Stop the Parenting Wars

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A friend of mine once said that our first child should be sent home with a gallon of pink amoxicillin and a How-to-Fix-It-Book. Parenting.  It’s a word that brings great joy, but it also causes all kinds of other emotions.  Fear.  Anger. Disappointment.  Pride.  Love.  Hilarity.  You name it, I think parenting can make us feel, well, almost anything.

There are a gajillion parenting theories out there to help us get through this journey of joy, fear and love all rolled together.  A few days ago, I read a couple of articles on discipline that I would label “extreme.”  They represented each end of the spectrum.  One advocated little discipline, the other almost adult-like discipline.  Both articles made me cringe.  Talk to any parent, and they will give you a different opinion about what works and what doesn’t.  And now, parents can sign up for classes to teach them how to be better parents!  Attachment Parenting, Grace-Based Parenting, Love and Logic, Dare to Discipline, The Five Love Languages for Families are all names of books and schools of thought that have attempted to give the Christian parent a sure roadmap to raising emotionally and spiritually healthy and mature children.

Through the years of raising our own three daughters, being far from perfect, making plenty of mistakes and working with families in church and military life, I have learned some helpful insights:

1)  Whatever the advice is, we need to hold it up to Scripture and know the entire context of the biblical passages.  Does it line up biblically?  And are we taking verses out of context?  The Bible is full of parents, good (Timothy’s mother Eunice) and bad (several of King David’s kids had ALL kinds of issues) to study, as well as endless wisdom.  I have been guilty of putting a certain author or speaker on a pedestal where only God and his Word should be.

2) What works for one family may not work for another.  What works for one child may not work for another.  We learned to glean from all the advice, taking the good and separating the bad for our particular family dynamics and personalities or where perhaps we disagreed with the advisor.  We also learned to lean on prayer and the guidance of the Holy Spirit.

3) Discipline is not a bad word.  Biblical discipline (a) is consistent and true, (b) emanates from a legitimate authority (c) establishes boundaries and compels action and/or change.  Biblical discipline is concerned about the whole child and presenting a child to maturity!  The original word in the Greek implies an action that presents one who is mature and complete, lacking in nothing, reflecting  the very glory of Christ.   In other words, it’s how you raise your child into adulthood, not a method of punishment!

4) We must be careful to discern cultural expectations.  Perhaps the best insight I’ve learned over the years is one I first became aware of in one of the counseling classes Pastor Mike (my husband) and I took in seminary.  Family dynamics can be co-dependent, independent or interdependent.  A person can be codependent, independent or interdependent.  The very nature of American  culture teaches that independence is best.  The biblical and sociological reality is that God never intended us to be independent but interdependent!  Interdependency teaches that we need a relationship with Christ and fellow believers.  Inter-dependency teaches accountability for actions with family members and society in general.  God created the family to be the very foundation of society!  For it to work, we need to foster healthy relationships that are mutual and caring.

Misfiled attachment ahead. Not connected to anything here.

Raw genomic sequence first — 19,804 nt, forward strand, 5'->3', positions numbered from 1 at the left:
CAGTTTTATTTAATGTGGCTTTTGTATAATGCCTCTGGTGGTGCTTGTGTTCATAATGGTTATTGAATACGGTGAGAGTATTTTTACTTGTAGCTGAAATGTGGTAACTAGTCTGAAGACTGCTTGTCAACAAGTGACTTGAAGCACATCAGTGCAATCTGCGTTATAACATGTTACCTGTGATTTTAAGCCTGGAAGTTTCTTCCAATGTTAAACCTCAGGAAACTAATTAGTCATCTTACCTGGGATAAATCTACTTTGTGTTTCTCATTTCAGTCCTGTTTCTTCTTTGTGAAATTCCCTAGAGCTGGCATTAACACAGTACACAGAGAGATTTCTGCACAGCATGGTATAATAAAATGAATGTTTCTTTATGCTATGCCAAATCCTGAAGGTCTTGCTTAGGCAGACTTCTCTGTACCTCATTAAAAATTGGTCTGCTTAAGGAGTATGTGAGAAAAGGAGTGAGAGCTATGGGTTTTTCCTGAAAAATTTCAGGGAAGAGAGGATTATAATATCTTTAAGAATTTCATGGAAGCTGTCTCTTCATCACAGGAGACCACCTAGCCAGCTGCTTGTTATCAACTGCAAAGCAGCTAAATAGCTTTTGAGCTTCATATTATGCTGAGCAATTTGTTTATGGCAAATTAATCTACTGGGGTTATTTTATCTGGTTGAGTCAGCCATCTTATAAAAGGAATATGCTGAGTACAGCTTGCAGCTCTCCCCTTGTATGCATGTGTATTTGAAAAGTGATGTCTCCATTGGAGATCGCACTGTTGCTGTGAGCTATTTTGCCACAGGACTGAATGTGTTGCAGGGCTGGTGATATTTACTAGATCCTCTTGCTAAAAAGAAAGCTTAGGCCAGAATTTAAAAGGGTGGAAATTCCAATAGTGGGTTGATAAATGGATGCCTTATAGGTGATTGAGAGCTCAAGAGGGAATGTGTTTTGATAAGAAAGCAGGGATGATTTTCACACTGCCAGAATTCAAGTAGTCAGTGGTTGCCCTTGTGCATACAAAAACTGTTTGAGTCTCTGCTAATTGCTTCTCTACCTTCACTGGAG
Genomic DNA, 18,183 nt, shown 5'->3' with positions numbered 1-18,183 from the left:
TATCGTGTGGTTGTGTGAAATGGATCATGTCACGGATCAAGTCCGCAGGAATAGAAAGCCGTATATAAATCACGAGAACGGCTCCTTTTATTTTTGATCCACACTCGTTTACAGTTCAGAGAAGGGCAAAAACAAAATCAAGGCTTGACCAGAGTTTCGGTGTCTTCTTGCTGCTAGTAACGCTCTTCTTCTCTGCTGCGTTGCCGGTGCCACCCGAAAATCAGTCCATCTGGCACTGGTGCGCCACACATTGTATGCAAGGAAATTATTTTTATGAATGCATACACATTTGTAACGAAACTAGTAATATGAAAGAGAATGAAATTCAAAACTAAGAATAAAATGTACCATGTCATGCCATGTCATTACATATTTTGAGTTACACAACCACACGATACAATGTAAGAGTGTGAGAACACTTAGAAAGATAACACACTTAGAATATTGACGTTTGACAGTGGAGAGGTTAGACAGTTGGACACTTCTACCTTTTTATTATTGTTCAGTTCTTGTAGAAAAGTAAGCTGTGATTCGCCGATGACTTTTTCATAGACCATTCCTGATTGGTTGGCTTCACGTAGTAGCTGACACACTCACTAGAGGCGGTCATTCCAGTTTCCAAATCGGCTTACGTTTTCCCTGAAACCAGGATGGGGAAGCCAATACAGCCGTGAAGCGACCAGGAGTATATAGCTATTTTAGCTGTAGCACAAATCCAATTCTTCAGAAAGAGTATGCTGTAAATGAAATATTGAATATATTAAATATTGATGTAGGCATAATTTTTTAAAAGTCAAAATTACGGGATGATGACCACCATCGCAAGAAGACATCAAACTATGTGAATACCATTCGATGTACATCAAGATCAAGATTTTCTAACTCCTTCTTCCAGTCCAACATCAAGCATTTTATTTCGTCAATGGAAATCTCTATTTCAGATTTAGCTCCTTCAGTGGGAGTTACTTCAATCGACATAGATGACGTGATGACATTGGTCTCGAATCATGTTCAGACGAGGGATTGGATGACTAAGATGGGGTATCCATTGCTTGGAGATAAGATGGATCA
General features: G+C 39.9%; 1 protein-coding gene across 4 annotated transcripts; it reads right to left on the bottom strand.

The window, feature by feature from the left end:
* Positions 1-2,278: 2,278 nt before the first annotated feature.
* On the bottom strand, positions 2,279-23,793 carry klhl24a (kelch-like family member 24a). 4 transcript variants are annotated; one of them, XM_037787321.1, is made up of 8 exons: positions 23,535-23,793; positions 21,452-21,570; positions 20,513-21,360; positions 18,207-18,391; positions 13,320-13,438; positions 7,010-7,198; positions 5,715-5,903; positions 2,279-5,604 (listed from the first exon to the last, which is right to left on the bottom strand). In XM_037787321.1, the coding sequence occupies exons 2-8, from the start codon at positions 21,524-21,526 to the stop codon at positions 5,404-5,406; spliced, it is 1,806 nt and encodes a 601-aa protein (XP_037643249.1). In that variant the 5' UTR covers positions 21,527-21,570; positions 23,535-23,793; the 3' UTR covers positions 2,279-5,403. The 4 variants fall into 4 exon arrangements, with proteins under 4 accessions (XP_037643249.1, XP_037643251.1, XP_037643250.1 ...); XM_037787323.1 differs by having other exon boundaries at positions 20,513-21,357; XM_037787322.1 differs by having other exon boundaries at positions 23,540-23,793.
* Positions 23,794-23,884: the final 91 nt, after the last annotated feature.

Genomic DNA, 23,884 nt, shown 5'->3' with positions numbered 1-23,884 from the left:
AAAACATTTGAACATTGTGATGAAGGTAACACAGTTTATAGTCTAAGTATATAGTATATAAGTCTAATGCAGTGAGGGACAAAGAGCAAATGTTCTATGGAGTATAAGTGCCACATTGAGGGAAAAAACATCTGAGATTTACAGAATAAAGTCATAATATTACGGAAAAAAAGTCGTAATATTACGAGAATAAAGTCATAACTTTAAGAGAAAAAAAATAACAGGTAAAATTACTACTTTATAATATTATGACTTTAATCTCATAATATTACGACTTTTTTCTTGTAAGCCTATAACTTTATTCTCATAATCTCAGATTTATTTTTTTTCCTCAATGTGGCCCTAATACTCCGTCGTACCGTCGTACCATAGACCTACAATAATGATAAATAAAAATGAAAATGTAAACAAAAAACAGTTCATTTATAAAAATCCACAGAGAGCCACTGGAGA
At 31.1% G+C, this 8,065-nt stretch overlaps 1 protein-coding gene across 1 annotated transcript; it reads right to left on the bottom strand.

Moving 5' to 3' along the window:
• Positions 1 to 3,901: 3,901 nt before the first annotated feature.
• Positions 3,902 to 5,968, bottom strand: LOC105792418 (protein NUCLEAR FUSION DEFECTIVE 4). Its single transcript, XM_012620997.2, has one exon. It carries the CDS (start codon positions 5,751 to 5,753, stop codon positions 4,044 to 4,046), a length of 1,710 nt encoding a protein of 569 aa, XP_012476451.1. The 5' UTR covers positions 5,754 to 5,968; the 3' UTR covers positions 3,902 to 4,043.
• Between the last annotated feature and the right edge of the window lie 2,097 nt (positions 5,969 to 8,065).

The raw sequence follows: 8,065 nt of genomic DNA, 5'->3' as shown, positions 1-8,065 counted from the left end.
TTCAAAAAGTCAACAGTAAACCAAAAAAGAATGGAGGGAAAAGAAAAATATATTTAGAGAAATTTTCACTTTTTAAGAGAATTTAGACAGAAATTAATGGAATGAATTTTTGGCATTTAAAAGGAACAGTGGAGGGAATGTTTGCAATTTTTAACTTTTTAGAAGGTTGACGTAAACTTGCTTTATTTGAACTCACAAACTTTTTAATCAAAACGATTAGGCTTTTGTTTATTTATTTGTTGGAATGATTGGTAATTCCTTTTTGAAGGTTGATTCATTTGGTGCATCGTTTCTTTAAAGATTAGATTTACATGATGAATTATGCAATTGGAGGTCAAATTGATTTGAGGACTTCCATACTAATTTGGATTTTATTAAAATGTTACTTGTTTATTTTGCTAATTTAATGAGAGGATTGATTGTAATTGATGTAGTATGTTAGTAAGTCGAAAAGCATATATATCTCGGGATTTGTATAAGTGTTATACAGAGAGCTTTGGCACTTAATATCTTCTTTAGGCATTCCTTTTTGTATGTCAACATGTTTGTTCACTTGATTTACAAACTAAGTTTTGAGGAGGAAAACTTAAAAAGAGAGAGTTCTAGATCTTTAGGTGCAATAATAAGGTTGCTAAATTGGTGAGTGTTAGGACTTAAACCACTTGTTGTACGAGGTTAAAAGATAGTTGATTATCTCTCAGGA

5) We need to be parents of grace and not push our children to adulthood before they are ready.  Children mature differently.  We tend to define maturity by age and how our legal system defines age-appropriate milestones, such as driving and voting.  Maturity depends on many factors, and we need to consider each of our children individually.  We need to have grace for not only our family but also other families.

6) Developing grace-based godly character should come above all else.  We need to be an earthly example of the grace that God extended to us through Jesus Christ.  And we need to help our children – and grandchildren- be secure in a world that is increasingly changing toward Christians.  May our families be Psalm 1 families:

Oh, the joys of those who do not

follow the advice of the wicked,

or stand around with sinners,

or join in with mockers.

2But they delight in the law of the LORD,

meditating on it day and night.

3They are like trees planted along the riverbank,

bearing fruit each season.

Their leaves never wither,

and they prosper in all they do.

4But not the wicked!

They are like worthless chaff, scattered by the wind.

5They will be condemned at the time of judgment.

Sinners will have no place among the godly.

6For the LORD watches over the path of the godly,

but the path of the wicked leads to destruction.

If you are feeling overwhelmed, take a deep breath and know you are not alone.  It is possible to refocus and be intentional about your parenting.  A new year is a good time to reassess and set goals for your family.  I’ll touch on Intentional Parenting in the next blog.


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